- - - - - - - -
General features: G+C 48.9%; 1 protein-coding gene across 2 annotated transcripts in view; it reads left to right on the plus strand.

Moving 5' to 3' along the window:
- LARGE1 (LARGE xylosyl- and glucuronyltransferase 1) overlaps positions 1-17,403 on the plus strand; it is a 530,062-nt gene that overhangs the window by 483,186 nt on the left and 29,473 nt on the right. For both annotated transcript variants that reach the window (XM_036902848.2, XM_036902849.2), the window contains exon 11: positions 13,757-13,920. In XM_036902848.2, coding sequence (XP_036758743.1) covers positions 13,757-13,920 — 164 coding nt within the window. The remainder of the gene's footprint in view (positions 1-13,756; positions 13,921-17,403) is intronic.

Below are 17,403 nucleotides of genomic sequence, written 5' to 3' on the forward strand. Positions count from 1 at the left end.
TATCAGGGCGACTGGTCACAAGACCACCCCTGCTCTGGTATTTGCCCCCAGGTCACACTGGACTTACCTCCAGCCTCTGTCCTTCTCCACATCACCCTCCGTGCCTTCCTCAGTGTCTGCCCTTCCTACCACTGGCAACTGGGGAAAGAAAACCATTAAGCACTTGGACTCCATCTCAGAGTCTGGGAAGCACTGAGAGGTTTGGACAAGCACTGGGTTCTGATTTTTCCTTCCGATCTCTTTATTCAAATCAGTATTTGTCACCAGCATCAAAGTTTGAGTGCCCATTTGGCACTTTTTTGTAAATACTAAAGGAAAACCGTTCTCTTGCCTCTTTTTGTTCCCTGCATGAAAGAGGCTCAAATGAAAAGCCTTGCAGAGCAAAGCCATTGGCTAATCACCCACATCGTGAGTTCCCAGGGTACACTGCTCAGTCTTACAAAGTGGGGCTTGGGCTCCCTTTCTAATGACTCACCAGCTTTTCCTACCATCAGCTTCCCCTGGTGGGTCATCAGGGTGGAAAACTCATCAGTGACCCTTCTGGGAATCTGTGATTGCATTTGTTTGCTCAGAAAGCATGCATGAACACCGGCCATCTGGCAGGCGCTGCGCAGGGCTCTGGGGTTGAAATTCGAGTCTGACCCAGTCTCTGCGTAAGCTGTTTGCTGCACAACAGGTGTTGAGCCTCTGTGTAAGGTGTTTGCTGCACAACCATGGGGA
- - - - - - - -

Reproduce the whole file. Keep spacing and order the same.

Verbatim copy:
General features: G+C 48.9%; 1 protein-coding gene across 2 annotated transcripts in view; it reads left to right on the plus strand.

Moving 5' to 3' along the window:
- LARGE1 (LARGE xylosyl- and glucuronyltransferase 1) overlaps positions 1-17,403 on the plus strand; it is a 530,062-nt gene that overhangs the window by 483,186 nt on the left and 29,473 nt on the right. For both annotated transcript variants that reach the window (XM_036902848.2, XM_036902849.2), the window contains exon 11: positions 13,757-13,920. In XM_036902848.2, coding sequence (XP_036758743.1) covers positions 13,757-13,920 — 164 coding nt within the window. The remainder of the gene's footprint in view (positions 1-13,756; positions 13,921-17,403) is intronic.

Below are 17,403 nucleotides of genomic sequence, written 5' to 3' on the forward strand. Positions count from 1 at the left end.
TATCAGGGCGACTGGTCACAAGACCACCCCTGCTCTGGTATTTGCCCCCAGGTCACACTGGACTTACCTCCAGCCTCTGTCCTTCTCCACATCACCCTCCGTGCCTTCCTCAGTGTCTGCCCTTCCTACCACTGGCAACTGGGGAAAGAAAACCATTAAGCACTTGGACTCCATCTCAGAGTCTGGGAAGCACTGAGAGGTTTGGACAAGCACTGGGTTCTGATTTTTCCTTCCGATCTCTTTATTCAAATCAGTATTTGTCACCAGCATCAAAGTTTGAGTGCCCATTTGGCACTTTTTTGTAAATACTAAAGGAAAACCGTTCTCTTGCCTCTTTTTGTTCCCTGCATGAAAGAGGCTCAAATGAAAAGCCTTGCAGAGCAAAGCCATTGGCTAATCACCCACATCGTGAGTTCCCAGGGTACACTGCTCAGTCTTACAAAGTGGGGCTTGGGCTCCCTTTCTAATGACTCACCAGCTTTTCCTACCATCAGCTTCCCCTGGTGGGTCATCAGGGTGGAAAACTCATCAGTGACCCTTCTGGGAATCTGTGATTGCATTTGTTTGCTCAGAAAGCATGCATGAACACCGGCCATCTGGCAGGCGCTGCGCAGGGCTCTGGGGTTGAAATTCGAGTCTGACCCAGTCTCTGCGTAAGCTGTTTGCTGCACAACAGGTGTTGAGCCTCTGTGTAAGGTGTTTGCTGCACAACCATGGGGA